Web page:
The appellate court emphasized that respondent bore the burden of proving any entitlement to credit. See Elgin Board of Education School District U – 46, 409 Ill. App. 3d at 953. Respondent complained that claimant “provided no proof these benefits came out of any of her accrued benefits,” but it was respondent’s burden to prove that they did not. The absence of evidence by the respondent mandated resolving the case against it.

C. January 13, 2016, to August 11, 2016 – Payments made after termination of TTD

During this period, respondent continued to pay claimant her full salary even though claimant was not working, and her TTD had been terminated. The Commission found that these payments were made by virtue of the expenditure of claimant’s accrued leave benefits. Respondent pointed out that claimant acknowledged that she did not know if these payments represented regular payroll.

Claimant testified that she spoke with Andrea from human resources who said that her continued payments would be based on her expenditure of accrued leave. Respondent pointed out that no accrued benefits were deducted from claimant during this period. At best for respondent, the evidence was conflicting regarding the basis of benefits.

The appellate court re-emphasized the rule in Elgin Board of Education School District U-46, 409 Ill. App. 3d at 954, that an employer is not entitled to such a credit where the payments in question could have been paid irrespective of the occurrence of an at-work accident. The Commission’s determination that this was the case was not against the manifest weight of the evidence, and the appellate court reaffirmed the Commission’s decision to deny respondent’s request for credit here.

D. February 17, 2017, to December 7, 2017 – Expenditure of accrued sick leave, vacation, and compensatory leave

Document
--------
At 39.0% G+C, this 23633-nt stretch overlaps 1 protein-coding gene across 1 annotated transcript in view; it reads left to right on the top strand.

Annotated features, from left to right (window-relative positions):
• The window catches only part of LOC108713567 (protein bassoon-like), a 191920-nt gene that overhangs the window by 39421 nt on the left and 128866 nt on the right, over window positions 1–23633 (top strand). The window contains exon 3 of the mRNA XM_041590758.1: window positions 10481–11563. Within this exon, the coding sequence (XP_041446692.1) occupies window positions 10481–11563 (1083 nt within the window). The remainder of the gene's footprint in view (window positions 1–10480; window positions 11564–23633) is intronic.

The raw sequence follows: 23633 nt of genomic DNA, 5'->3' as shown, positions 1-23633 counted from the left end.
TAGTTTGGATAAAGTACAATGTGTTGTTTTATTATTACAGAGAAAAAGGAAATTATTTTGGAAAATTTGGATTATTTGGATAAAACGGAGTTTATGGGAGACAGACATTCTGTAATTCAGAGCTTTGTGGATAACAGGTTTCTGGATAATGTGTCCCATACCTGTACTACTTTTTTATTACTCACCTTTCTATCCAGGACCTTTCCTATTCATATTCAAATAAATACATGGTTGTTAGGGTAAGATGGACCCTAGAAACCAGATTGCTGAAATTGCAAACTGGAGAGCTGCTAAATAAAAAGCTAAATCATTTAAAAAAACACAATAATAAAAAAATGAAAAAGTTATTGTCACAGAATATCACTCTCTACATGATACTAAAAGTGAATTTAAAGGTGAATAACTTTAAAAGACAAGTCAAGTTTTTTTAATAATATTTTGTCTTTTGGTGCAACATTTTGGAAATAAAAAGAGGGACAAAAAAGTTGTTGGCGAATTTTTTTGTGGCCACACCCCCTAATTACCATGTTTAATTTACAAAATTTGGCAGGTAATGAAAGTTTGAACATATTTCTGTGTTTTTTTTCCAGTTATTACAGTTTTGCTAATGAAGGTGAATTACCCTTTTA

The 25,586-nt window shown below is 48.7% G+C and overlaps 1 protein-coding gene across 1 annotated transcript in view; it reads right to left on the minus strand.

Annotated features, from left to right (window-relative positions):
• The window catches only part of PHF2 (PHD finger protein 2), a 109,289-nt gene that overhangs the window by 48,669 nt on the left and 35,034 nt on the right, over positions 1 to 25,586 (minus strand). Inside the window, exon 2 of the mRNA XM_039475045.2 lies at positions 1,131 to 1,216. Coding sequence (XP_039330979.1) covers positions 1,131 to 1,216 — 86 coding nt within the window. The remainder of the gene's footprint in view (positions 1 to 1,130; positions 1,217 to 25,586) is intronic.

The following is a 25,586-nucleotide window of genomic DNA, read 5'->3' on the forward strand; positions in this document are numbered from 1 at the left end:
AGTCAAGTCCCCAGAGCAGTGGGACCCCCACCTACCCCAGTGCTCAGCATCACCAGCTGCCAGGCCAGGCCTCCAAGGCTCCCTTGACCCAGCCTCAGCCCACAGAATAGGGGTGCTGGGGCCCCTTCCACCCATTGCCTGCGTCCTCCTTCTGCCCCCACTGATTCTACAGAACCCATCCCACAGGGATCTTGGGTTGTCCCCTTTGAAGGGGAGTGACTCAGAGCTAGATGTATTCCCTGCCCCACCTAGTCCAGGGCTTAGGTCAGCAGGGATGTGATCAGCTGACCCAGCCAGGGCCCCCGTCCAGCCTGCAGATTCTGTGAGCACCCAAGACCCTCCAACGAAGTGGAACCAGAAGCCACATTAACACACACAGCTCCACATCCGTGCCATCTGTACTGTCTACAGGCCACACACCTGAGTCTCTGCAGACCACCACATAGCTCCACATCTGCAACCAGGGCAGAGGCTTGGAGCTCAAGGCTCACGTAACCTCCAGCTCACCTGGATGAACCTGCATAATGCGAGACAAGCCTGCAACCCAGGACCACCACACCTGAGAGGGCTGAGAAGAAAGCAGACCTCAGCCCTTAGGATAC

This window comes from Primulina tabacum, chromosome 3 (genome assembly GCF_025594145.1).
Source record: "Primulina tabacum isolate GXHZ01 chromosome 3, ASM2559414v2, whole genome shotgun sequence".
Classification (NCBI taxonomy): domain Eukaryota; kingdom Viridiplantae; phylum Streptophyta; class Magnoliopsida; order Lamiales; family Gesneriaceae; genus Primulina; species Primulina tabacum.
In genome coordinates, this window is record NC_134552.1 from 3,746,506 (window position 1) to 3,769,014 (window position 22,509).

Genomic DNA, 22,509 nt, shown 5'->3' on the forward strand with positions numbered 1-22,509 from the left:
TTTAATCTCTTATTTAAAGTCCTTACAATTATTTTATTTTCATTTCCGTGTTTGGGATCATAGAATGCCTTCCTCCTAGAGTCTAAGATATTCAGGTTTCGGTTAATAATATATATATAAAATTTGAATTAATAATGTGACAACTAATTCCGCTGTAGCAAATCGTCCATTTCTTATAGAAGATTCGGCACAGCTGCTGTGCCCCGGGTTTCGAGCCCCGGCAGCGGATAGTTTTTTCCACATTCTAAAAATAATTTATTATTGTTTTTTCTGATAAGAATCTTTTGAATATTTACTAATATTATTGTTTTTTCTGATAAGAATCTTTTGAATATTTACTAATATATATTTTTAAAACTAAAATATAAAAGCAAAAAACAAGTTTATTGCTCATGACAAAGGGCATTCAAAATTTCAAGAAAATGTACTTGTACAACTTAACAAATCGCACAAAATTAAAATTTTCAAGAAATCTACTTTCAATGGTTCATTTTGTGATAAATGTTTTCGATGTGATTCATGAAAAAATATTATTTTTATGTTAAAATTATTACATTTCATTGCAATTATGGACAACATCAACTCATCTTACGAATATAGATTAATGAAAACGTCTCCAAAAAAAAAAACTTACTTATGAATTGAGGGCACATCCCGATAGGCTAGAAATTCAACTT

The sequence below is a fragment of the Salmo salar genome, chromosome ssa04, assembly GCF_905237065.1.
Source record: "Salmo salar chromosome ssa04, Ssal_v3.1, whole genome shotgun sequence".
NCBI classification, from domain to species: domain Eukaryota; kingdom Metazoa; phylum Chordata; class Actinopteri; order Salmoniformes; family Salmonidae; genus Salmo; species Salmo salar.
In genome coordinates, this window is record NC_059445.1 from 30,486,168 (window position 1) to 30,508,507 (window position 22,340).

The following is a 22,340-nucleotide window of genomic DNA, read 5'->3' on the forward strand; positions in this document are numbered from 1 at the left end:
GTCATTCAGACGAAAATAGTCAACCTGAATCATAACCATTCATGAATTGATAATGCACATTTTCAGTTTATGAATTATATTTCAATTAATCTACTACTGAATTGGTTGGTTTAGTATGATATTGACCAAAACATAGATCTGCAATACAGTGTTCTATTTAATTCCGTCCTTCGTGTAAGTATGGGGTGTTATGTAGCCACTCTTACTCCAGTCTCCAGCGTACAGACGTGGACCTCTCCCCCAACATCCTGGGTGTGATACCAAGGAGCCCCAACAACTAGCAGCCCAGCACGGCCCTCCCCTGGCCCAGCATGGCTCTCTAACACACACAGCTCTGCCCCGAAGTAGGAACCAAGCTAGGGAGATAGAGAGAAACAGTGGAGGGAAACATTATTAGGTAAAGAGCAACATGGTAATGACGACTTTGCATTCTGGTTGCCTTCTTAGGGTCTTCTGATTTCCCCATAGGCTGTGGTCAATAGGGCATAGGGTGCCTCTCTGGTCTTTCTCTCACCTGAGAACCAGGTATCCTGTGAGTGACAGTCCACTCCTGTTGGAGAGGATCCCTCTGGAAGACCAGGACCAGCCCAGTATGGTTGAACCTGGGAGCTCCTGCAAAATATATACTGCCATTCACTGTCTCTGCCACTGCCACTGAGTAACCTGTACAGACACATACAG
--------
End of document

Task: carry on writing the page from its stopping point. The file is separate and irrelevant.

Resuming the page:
During this period, claimant was paid her salary through the expenditure of her accrued sick, leave, vacation, and compensatory leave. The Commission found that claimant received these payments by expending accrued leave time. Such leave time may be used irrespective of the occurrence of a work-related injury.

The appellate court looked to the plain language of Section 8(j)(1), which states that: “This paragraph does not apply to payments made under any group plan which would have been payable irrespective of an accidental injury under this Act.” 820 ILCS 305/8(j)(1) (West 2014). Because there was no dispute that claimant was paid through the expenditure of her accrued leave time and since there was no indication that she could not have used this leave time absent an occupational injury, the Commission’s decision was not contrary to law or against the manifest weight of evidence.

This case demonstrates the importance of employers communicating the source of benefits paid to an employee and to leave no speculation as to whether it originated from accrued sick or vacation days. Had the employer provided its attorney with sufficient evidence to present at trial to prove entitlement to Section 8(j) credit, the outcome may have been quite different. Furthermore, the court’s ruling emphasizes that credit will only apply to payments made strictly in relation to a work accident and not those payments which would have been payable “irrespective of an accidental injury.”